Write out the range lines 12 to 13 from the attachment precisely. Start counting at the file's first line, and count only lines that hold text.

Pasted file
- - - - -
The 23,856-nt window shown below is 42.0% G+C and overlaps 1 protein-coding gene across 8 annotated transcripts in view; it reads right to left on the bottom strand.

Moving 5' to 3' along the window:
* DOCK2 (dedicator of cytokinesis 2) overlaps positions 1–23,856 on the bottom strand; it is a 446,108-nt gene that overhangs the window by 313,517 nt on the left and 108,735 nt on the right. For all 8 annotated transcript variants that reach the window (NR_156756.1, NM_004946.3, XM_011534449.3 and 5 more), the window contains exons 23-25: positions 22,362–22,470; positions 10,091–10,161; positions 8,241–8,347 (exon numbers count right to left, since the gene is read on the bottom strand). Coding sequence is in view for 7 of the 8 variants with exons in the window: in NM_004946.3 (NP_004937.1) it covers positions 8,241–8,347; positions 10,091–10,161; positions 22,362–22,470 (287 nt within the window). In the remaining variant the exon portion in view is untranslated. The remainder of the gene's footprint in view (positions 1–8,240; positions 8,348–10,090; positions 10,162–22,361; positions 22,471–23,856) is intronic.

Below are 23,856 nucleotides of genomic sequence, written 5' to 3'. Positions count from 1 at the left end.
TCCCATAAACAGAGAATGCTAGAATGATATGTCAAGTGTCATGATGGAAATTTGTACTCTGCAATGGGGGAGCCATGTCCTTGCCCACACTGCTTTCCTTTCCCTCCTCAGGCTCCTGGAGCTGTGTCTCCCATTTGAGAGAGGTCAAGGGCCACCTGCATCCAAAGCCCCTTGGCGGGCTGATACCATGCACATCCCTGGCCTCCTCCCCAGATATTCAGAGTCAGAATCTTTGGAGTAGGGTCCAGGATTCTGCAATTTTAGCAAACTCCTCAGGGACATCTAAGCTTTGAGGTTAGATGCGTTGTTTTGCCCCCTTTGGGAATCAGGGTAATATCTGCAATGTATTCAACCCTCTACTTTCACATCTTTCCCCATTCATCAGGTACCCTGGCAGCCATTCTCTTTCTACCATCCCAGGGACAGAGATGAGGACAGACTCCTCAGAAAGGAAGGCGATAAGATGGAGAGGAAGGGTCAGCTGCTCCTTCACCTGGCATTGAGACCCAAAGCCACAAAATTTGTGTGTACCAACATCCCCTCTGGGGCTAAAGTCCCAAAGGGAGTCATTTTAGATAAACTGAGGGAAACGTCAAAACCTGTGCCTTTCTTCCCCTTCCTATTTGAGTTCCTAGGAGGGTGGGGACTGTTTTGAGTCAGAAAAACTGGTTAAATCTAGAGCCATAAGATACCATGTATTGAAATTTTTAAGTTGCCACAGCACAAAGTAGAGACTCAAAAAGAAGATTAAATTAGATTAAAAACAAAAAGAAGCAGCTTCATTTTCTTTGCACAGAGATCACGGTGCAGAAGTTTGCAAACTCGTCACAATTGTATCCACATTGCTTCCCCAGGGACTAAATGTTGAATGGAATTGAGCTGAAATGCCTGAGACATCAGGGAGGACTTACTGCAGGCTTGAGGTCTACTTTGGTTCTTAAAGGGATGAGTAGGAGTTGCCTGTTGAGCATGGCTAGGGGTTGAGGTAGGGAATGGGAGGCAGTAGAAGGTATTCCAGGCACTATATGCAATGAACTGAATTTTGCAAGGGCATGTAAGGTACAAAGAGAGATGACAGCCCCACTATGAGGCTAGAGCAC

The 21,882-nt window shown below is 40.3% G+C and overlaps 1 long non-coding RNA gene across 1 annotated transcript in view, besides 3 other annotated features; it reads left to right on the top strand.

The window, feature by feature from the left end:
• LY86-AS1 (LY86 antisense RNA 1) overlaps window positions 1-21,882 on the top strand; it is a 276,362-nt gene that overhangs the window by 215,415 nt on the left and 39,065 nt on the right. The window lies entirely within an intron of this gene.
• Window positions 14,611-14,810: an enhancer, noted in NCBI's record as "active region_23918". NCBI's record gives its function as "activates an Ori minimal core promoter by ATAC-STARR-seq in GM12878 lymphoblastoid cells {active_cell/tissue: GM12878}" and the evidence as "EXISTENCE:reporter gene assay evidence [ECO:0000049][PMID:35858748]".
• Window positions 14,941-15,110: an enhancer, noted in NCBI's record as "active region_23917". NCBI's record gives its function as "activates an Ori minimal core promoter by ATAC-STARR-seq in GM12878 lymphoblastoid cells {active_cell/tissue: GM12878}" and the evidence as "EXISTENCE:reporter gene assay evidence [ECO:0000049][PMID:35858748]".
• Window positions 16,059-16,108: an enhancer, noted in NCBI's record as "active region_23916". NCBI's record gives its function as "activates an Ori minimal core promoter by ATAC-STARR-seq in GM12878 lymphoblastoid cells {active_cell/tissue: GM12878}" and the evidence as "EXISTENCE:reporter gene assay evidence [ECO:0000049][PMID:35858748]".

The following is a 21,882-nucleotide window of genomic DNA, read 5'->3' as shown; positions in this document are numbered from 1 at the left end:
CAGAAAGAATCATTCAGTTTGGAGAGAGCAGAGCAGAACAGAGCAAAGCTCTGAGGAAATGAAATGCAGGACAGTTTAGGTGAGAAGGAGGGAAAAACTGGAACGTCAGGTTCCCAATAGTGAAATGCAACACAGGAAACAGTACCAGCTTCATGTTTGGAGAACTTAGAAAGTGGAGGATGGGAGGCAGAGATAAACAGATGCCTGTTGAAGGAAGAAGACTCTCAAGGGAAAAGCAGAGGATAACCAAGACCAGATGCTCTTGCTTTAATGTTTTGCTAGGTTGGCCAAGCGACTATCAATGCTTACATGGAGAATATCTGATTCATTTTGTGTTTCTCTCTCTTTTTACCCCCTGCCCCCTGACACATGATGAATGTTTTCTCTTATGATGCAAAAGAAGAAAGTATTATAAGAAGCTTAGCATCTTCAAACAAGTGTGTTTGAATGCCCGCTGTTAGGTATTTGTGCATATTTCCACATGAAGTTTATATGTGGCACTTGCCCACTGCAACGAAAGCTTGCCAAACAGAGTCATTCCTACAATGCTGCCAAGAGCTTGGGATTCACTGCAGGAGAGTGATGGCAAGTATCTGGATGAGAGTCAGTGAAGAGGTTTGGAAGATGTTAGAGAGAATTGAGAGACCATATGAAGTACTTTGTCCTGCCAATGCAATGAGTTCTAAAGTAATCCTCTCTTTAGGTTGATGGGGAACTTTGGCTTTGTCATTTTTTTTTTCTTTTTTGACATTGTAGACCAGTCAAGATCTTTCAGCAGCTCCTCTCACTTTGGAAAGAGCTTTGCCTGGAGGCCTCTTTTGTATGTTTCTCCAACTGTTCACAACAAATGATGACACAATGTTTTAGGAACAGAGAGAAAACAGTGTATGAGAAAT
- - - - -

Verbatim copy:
The following is a 21,882-nucleotide window of genomic DNA, read 5'->3' as shown; positions in this document are numbered from 1 at the left end:
CAGAAAGAATCATTCAGTTTGGAGAGAGCAGAGCAGAACAGAGCAAAGCTCTGAGGAAATGAAATGCAGGACAGTTTAGGTGAGAAGGAGGGAAAAACTGGAACGTCAGGTTCCCAATAGTGAAATGCAACACAGGAAACAGTACCAGCTTCATGTTTGGAGAACTTAGAAAGTGGAGGATGGGAGGCAGAGATAAACAGATGCCTGTTGAAGGAAGAAGACTCTCAAGGGAAAAGCAGAGGATAACCAAGACCAGATGCTCTTGCTTTAATGTTTTGCTAGGTTGGCCAAGCGACTATCAATGCTTACATGGAGAATATCTGATTCATTTTGTGTTTCTCTCTCTTTTTACCCCCTGCCCCCTGACACATGATGAATGTTTTCTCTTATGATGCAAAAGAAGAAAGTATTATAAGAAGCTTAGCATCTTCAAACAAGTGTGTTTGAATGCCCGCTGTTAGGTATTTGTGCATATTTCCACATGAAGTTTATATGTGGCACTTGCCCACTGCAACGAAAGCTTGCCAAACAGAGTCATTCCTACAATGCTGCCAAGAGCTTGGGATTCACTGCAGGAGAGTGATGGCAAGTATCTGGATGAGAGTCAGTGAAGAGGTTTGGAAGATGTTAGAGAGAATTGAGAGACCATATGAAGTACTTTGTCCTGCCAATGCAATGAGTTCTAAAGTAATCCTCTCTTTAGGTTGATGGGGAACTTTGGCTTTGTCATTTTTTTTTTCTTTTTTGACATTGTAGACCAGTCAAGATCTTTCAGCAGCTCCTCTCACTTTGGAAAGAGCTTTGCCTGGAGGCCTCTTTTGTATGTTTCTCCAACTGTTCACAACAAATGATGACACAATGTTTTAGGAACAGAGAGAAAACAGTGTATGAGAAAT